you must, I think, remember a very little boy, years ago. If not, you
have often heard us speak of Robert Browning: and it is a great deal to
have accomplished a successful tragedy, although he seems a good deal
annoyed at the go of things behind the scenes, and declares he will
never write a play again, as long as he lives. You have no idea of
the ignorance and obstinacy of the whole set, with here and there an
exception; think of his having to write out the meaning of the word
'impeachment', as some of them thought it meant 'poaching'.'
On the first night, indeed, the fate of 'Strafford' hung in the balance;
it was saved by Macready and Miss Helen Faucit. After this they must
have been better supported, as it was received on the second night
with enthusiasm by a full house. The catastrophe came after the fifth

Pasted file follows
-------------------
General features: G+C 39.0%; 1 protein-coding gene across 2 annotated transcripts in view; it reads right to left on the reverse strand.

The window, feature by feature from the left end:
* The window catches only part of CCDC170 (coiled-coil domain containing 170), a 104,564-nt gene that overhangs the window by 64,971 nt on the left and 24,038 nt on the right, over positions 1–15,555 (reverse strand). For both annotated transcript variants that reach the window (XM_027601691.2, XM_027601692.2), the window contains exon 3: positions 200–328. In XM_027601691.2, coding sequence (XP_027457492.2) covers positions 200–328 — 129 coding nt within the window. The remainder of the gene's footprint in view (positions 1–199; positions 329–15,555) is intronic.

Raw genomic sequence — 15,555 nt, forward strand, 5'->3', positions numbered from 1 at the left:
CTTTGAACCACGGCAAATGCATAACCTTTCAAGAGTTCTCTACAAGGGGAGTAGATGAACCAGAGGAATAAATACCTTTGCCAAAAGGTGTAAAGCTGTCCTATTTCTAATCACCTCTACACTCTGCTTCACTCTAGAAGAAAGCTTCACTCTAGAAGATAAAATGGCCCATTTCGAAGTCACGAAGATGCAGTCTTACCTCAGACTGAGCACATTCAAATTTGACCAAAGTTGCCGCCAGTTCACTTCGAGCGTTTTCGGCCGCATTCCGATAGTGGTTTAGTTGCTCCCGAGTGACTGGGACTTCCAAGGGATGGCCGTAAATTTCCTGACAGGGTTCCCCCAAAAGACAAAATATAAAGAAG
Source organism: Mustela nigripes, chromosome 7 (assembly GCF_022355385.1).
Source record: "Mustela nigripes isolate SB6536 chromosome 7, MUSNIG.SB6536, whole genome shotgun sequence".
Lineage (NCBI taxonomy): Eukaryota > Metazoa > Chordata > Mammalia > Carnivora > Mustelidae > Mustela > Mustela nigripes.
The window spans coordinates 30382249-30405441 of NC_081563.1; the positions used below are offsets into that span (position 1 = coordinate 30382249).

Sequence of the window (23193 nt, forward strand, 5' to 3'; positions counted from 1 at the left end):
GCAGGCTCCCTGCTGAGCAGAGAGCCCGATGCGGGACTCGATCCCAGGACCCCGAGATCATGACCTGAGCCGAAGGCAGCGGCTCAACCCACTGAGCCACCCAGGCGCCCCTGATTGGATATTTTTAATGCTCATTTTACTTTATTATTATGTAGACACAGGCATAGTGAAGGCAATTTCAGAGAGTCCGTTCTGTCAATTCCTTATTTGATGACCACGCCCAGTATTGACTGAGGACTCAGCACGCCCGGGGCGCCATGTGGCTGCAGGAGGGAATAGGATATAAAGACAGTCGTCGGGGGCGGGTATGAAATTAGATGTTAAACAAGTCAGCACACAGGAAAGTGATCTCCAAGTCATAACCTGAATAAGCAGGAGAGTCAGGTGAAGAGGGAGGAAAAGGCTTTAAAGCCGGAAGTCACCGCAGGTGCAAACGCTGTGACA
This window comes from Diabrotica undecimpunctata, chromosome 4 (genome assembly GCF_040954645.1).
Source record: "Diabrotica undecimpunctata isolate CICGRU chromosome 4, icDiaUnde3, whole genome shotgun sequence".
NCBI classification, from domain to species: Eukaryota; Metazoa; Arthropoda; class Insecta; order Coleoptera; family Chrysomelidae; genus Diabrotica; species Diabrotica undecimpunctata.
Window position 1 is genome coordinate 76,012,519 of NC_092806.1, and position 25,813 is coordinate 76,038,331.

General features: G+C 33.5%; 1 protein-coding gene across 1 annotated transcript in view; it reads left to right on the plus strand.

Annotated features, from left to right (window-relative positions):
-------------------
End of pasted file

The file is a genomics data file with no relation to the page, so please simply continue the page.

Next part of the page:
performance, with the desertion of the actor who had sustained the
part of Pym. We cannot now judge whether, even under favourable
circumstances, the play would have had as long a run as was intended;
but the casting vote in favour of this view is given by the conduct of
Mr. Osbaldistone, the manager, when it was submitted to him. The diary
says, March 30, that he caught at it with avidity, and agreed to produce
it without delay. The terms he offered to the author must also have been
considered favourable in those days.
The play was published in April by Longman, this time not at the
author's expense; but it brought no return either to him or to his
publisher. It was dedicated 'in all affectionate admiration' to William